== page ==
President-elect Joe Biden is predicting a “bleak future” if Congress doesn't take speedy action on a coronavirus aid bill amid a nationwide spike in the virus that's hampering the country's economic recovery.
He also expressed concern that so far he’s seen “no detailed plan” from the Trump administration on how to distribute an approved coronavirus vaccine, but said he and his team are working on their own proposal to fill in the gaps.
Biden delivered remarks Friday afternoon reacting to November's national jobs report, which showed a sharp decrease in U.S. hiring even as the country is about 10 million jobs below pre-pandemic levels. The Democrat called the report “dire” and said it “shows the economy is stalling," but he said quick action from Congress can halt some of the damage.
“If we act now — I mean now — we can begin to regain momentum and start to build back a better future,” he said. “There’s no time to lose.”
Surging cases of the virus have led states and municipalities to roll back their reopening plans. And more restrictions may be on the way as lower temperatures and holiday travel lead to records for confirmed cases and deaths. Biden has said that while he doesn't support a nationwide lockdown, he plans to ask Americans to commit to 100 days of mask-wearing to help combat the virus as one of his first acts as president.
But one of his major challenges in turning the tide of the coronavirus pandemic will be distributing a vaccine. While the Trump administration has undertaken some planning around vaccine distribution, Biden said Friday that their proposal lacks significant details.
“There is no detailed plan — that we’ve seen, anyway — as to how you get a vaccine out of a container, into an injection syringe, into someone’s arm,” he said.
The president-elect said that while his team agrees with some of the priorities the Trump administration has laid out in its vaccine distribution plan, more work needs to be done.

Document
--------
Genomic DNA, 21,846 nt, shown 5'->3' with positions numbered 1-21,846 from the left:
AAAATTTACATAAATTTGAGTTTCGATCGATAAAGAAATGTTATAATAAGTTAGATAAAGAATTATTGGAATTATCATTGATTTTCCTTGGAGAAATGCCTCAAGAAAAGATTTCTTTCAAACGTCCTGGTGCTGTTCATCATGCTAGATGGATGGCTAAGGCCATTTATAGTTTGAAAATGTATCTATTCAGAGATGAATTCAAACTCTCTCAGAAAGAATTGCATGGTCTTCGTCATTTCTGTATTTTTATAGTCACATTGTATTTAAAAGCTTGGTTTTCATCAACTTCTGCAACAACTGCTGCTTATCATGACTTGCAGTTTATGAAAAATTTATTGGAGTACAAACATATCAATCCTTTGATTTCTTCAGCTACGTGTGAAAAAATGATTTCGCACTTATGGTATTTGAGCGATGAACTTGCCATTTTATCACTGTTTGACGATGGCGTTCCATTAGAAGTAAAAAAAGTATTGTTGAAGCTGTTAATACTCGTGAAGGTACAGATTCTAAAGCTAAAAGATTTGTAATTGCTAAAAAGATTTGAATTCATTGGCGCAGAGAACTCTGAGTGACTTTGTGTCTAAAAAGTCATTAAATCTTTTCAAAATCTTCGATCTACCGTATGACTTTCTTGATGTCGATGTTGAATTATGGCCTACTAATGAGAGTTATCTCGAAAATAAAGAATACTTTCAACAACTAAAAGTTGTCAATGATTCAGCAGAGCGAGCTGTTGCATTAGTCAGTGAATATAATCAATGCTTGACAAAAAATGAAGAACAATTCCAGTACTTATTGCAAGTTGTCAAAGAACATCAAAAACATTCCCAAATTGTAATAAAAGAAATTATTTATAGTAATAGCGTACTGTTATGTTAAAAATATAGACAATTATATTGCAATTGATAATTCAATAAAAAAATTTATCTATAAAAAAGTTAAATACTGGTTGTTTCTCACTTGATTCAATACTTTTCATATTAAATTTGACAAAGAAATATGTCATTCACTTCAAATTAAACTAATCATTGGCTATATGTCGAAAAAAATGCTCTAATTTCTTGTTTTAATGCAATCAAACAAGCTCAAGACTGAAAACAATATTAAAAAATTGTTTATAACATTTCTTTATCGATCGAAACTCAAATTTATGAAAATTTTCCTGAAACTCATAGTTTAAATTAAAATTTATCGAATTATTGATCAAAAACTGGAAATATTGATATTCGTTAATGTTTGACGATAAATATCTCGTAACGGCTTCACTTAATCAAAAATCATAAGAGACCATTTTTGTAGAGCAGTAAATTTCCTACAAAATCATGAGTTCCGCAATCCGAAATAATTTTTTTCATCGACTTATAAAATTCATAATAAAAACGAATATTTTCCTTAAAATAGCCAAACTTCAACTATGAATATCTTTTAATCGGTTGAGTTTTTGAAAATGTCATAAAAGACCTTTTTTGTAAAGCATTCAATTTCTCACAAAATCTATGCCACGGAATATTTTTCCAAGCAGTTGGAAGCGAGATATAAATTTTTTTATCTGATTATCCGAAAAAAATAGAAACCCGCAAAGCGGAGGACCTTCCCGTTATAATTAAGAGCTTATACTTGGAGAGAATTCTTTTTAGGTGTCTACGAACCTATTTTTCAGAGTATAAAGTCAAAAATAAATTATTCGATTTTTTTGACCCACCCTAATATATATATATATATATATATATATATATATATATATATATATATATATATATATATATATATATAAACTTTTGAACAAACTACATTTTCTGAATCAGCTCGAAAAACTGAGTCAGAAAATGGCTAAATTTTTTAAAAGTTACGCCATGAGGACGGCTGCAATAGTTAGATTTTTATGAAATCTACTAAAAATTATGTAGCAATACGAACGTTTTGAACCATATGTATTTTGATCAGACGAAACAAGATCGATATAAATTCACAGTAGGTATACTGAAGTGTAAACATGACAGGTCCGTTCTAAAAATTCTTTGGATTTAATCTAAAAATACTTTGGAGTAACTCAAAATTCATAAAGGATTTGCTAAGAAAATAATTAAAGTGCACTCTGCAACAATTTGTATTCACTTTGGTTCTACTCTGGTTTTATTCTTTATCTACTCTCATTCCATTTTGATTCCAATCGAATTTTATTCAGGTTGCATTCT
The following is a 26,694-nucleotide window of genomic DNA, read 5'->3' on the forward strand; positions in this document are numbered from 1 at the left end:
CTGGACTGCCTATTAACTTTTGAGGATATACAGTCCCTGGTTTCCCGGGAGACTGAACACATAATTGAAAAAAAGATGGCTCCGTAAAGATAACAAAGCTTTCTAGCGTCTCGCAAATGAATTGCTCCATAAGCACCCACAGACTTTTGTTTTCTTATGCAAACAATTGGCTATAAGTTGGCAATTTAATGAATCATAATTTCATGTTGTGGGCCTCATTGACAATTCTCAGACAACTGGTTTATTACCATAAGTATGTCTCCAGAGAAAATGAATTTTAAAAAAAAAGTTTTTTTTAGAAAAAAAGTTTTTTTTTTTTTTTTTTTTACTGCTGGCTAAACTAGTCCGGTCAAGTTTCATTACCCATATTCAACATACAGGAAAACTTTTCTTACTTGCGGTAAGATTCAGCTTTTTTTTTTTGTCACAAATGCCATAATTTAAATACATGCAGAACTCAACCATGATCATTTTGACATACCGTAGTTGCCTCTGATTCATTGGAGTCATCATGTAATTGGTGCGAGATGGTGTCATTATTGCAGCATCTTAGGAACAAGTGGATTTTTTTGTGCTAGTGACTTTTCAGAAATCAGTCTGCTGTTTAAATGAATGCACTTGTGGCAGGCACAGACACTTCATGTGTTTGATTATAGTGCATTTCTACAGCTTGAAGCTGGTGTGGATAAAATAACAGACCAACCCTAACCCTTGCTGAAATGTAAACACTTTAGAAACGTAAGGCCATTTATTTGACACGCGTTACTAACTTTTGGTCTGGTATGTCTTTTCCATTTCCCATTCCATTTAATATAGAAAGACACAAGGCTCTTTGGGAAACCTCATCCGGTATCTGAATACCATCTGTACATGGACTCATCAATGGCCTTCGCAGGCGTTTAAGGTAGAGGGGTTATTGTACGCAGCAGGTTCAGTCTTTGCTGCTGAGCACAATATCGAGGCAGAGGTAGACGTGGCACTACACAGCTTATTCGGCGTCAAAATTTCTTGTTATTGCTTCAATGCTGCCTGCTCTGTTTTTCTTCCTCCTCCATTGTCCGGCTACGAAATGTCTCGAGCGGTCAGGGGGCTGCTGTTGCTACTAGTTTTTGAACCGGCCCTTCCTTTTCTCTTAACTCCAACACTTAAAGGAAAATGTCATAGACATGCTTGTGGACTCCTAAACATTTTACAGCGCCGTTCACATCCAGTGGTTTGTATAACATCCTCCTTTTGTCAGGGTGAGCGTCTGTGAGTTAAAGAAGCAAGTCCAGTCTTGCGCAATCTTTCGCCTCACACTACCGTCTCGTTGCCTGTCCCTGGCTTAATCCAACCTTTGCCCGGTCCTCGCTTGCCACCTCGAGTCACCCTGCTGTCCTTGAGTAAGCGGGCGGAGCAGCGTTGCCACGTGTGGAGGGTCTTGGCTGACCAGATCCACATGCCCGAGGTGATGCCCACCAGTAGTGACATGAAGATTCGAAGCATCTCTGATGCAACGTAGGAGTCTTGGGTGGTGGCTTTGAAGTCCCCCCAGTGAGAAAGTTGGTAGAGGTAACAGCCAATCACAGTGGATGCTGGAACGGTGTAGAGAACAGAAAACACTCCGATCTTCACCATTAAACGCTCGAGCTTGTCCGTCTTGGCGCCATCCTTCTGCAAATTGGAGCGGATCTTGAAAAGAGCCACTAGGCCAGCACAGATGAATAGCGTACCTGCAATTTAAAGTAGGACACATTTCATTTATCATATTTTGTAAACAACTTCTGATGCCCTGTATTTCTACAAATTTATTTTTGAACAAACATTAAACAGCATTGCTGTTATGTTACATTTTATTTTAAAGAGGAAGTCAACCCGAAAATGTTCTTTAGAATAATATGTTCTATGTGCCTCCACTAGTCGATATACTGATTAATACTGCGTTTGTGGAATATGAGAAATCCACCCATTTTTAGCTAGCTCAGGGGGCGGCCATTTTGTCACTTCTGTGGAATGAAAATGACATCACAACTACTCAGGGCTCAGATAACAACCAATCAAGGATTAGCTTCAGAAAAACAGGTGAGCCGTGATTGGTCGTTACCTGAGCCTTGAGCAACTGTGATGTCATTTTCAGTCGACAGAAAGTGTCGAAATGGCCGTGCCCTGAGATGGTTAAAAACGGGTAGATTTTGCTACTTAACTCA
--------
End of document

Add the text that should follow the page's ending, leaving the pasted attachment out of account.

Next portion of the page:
One of the major questions, Biden added, is how to get the vaccine to minority communities, which are disproportionately affected by the virus. He is working on an “overall plan,” and he asked government infectious-disease expert Dr. Anthony Fauci to be part of his COVID-19 team to help with that planning. Biden said the distribution alone was a “very expensive proposition.”
That's part of the reason the president-elect has issued calls for Congress to take action on a coronavirus relief bill now.
While he's thrown his support behind a bipartisan economic relief bill of about $900 billion, Biden has called it just a “down payment” and has said much more will be needed once he takes office next year.
On Friday, he said he and his team have been consulting with labor leaders, CEOs, mayors and governors in crafting their own coronavirus aid bill, which will be his first legislative priority as president.
“The fight against COVID won't be won in January alone,” he said.
Biden expressed optimism that he'll be able to cut a deal with Republicans when he takes office, but he's certain to face a heavy lift in navigating any bill through a closely divided Senate. Democrats and Republicans have been deadlocked on a coronavirus aid bill for months, with Republicans opposed to a previous, more expensive bill that passed the House.
Biden said Friday that he plans to ask Congress for funding for expanded testing, vaccine distribution, jobless aid and help for those at risk of eviction. He said it will be important to work together with Congress to pass additional aid because “the country's going to be in dire, dire, dire straits if they don't."
He also cited his long-standing relationship with Senate Majority Leader Mitch McConnell, R-Ky., as evidence for his optimism.
"He knows me," Biden said. “He knows I’m as straight as an arrow when I negotiate. He knows I keep commitments and never try to embarrass the opposition.”
The coronavirus pandemic will affect more than just Biden's legislative focus when he takes office. He said Friday that it's also certain to affect his Jan. 20 inauguration and that public health concerns mean he'll have to skip some of the traditional festivities that go along with the event.
He said there likely won't be “a gigantic inaugural parade" down Pennsylvania Avenue or “a million people on the Mall” to watch his swearing-in. He predicted it would look more like the Democratic National Convention, which was largely virtual and broadcast on television and online.
“First and foremost in my objective is to keep America safe, but still allow people to celebrate,” Biden said. “To celebrate and see one another celebrating.”